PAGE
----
I went out with my husband and some friends of his a while back, to a concert at our town’s main venue. In conversation, my relationship with Twitter came up, especially in reference to the number of people I follow. My husband then was asked why he wasn’t nearly as prolific, and his answer was wonderfully simple: it was asking for trouble. The rationale is really simple: when (for instance) you know there’s a fundamental differing of opinion between people you follow on the platform, a mental check goes on whenever Mr Alt decides he wants to respond to an issue. Will this offend someone I know? If he’s at least in some way that it could, he just doesn’t bother. Confident enough in his own understanding of the place he lives and works in, it is not worth the effort if the result will be negative.
That’s the mental check every single person ought to do AS STANDARD.
Yesterday, someone quite prominent in the place I ‘work’ said something utterly inappropriate to a woman on a livestream. I know for damn sure that similar things have been said to women on TV, in interviews and on dance floors across the planet, and to men too, regardless of either gender assignment or sexual preference. In fact, at any point where someone has found someone else attractive and considered sexytimes with them in their heads? This thought process will have taken place. Talking about this at a Film première for a movie aimed (at least in part) at a teenage market may not be considered a totally appropriate place for this context. Saying it whilst representing an organisation that markets a bunch of T for Teen games and are about to bring out a YT set of novels is probably a bit iffy to boot. However, for me at least, these are the least of the issues. Considering how stringent this organisation normally is for vetting questions from the public? To allow a host to be that crass and inappropriate just shows that sections of Nerd Culture are indeed still wanking in dark corners after several decades, and that someone failed to reinforce the point that professionalism beats edgy buffoonery, pretty much every single damn time.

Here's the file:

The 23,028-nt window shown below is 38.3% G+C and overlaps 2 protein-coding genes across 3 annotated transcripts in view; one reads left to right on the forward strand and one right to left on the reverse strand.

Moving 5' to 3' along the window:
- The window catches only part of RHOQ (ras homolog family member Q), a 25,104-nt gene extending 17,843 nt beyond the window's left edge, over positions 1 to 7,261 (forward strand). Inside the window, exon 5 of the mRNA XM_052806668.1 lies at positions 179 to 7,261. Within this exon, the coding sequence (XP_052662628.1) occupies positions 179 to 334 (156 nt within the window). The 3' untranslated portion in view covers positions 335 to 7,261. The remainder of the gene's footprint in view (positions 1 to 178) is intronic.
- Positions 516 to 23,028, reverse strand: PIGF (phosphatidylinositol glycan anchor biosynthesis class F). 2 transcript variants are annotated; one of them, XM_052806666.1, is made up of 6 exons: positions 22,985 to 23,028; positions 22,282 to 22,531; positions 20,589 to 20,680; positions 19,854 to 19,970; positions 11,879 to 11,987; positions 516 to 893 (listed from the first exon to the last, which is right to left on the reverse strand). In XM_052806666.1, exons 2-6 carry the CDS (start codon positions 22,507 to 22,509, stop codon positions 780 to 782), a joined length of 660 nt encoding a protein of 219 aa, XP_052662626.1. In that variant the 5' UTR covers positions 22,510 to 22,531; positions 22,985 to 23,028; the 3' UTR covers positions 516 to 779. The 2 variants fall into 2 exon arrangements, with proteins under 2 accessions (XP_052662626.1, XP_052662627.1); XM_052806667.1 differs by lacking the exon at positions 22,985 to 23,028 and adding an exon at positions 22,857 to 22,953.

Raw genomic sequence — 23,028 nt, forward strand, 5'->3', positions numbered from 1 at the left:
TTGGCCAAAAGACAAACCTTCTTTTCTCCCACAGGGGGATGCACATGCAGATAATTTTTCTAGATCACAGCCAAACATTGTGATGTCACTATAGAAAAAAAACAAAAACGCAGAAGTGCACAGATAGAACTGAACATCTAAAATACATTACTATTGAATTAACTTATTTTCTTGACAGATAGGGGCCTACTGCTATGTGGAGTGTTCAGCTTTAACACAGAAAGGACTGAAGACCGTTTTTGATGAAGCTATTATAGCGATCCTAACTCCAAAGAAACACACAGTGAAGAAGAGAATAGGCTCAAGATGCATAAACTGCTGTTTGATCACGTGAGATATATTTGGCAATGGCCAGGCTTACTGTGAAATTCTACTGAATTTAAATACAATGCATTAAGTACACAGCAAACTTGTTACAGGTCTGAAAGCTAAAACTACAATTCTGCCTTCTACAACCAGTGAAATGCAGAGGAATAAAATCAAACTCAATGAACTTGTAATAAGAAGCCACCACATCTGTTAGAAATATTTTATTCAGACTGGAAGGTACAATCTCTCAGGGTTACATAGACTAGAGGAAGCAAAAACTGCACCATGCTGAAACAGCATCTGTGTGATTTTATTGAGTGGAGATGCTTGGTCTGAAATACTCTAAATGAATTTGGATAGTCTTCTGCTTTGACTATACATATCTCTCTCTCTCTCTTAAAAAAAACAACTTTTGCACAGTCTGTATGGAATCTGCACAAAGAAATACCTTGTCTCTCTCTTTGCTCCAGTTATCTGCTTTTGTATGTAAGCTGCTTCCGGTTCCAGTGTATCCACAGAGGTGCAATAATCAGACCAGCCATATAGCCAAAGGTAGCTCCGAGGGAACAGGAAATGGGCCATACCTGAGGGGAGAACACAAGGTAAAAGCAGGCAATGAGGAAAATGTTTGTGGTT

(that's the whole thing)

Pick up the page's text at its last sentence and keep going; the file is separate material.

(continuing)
Look, everybody does it, but nobody cares. That is of course until you mention women masturbate too and then everyone gets all flustered and doesn’t know where to look. But, I digress.
Once we get past all the moral indignation and hand-wringing, plus the casual sexism, misogyny and cisgender backlash, the fact remains that if you’d thought first and kept your fucking mouth shut, none of this would be a problem. Every issue, on every subject, will be solved by just keeping quiet. Someone told me this morning in all seriousness that this isn’t the way forward because it means life will be boring and they’d then have to be productive, rather than trying to start an argument with anyone who wants one on social media, which is clearly far more entertaining. The bigger problem is when people’s bigotry starts showing, over everything and anything, the moral indignation that social media amplifies and exacerbates. If you’d only be like my husband and temper your responses: would the world be boring? Would an increase in productivity and general harmony REALLY be a bad thing?
Of course it wouldn’t, but then you’d have nobody to mock, and THEN WHAT?
The only way things change is when the people who crave the oxygen are starved of it, and as soon as a fight breaks out all that happens is that certain people come along with cannisters full of O2. You can try and temper stupid, but when even the most morally strong are temptable, it ain’t happening. Then it’s damage control and the polls and the dissection of guilt, but mostly nobody cares, unless the person’s so morally repugnant they’re not considered worth saving. What does matter however, is if anyone changes as a result of the event. Can you learn lessons and move on? Will this incident make you a better person? If that happens then maybe, just maybe there will be progress. However, that’s often a very big if.
Remember kids, every day is a school day, even if you refuse to be educated.
Of course, tomorrow nobody will care. However, those of us with long memories will stand, shake our heads and realise that however much some organisations might claim they’ve changed, nothing’s really moved forward at all in 20 years. That’s the bigger issue that still remains to be addressed.
Sort yourselves out, Dudebros ^^